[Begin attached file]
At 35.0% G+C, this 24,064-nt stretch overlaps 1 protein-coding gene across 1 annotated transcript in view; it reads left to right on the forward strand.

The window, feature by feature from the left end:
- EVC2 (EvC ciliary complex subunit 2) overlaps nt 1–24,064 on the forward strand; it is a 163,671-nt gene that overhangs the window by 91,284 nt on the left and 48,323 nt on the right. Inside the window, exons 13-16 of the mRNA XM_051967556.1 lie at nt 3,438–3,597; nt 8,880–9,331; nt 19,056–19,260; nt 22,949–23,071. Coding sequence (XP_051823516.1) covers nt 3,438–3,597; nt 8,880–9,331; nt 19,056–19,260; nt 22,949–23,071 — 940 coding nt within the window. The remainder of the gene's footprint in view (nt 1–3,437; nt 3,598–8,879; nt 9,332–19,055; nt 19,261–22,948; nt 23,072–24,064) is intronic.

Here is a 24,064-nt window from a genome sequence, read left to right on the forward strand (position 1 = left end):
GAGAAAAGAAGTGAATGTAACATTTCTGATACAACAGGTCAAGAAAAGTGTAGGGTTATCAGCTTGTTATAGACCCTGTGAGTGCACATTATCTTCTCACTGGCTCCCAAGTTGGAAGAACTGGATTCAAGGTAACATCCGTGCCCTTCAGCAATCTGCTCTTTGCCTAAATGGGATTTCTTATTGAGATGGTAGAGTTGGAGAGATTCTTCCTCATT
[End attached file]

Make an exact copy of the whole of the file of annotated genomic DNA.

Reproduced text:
At 35.0% G+C, this 24,064-nt stretch overlaps 1 protein-coding gene across 1 annotated transcript in view; it reads left to right on the forward strand.

The window, feature by feature from the left end:
- EVC2 (EvC ciliary complex subunit 2) overlaps nt 1–24,064 on the forward strand; it is a 163,671-nt gene that overhangs the window by 91,284 nt on the left and 48,323 nt on the right. Inside the window, exons 13-16 of the mRNA XM_051967556.1 lie at nt 3,438–3,597; nt 8,880–9,331; nt 19,056–19,260; nt 22,949–23,071. Coding sequence (XP_051823516.1) covers nt 3,438–3,597; nt 8,880–9,331; nt 19,056–19,260; nt 22,949–23,071 — 940 coding nt within the window. The remainder of the gene's footprint in view (nt 1–3,437; nt 3,598–8,879; nt 9,332–19,055; nt 19,261–22,948; nt 23,072–24,064) is intronic.

Here is a 24,064-nt window from a genome sequence, read left to right on the forward strand (position 1 = left end):
GAGAAAAGAAGTGAATGTAACATTTCTGATACAACAGGTCAAGAAAAGTGTAGGGTTATCAGCTTGTTATAGACCCTGTGAGTGCACATTATCTTCTCACTGGCTCCCAAGTTGGAAGAACTGGATTCAAGGTAACATCCGTGCCCTTCAGCAATCTGCTCTTTGCCTAAATGGGATTTCTTATTGAGATGGTAGAGTTGGAGAGATTCTTCCTCATT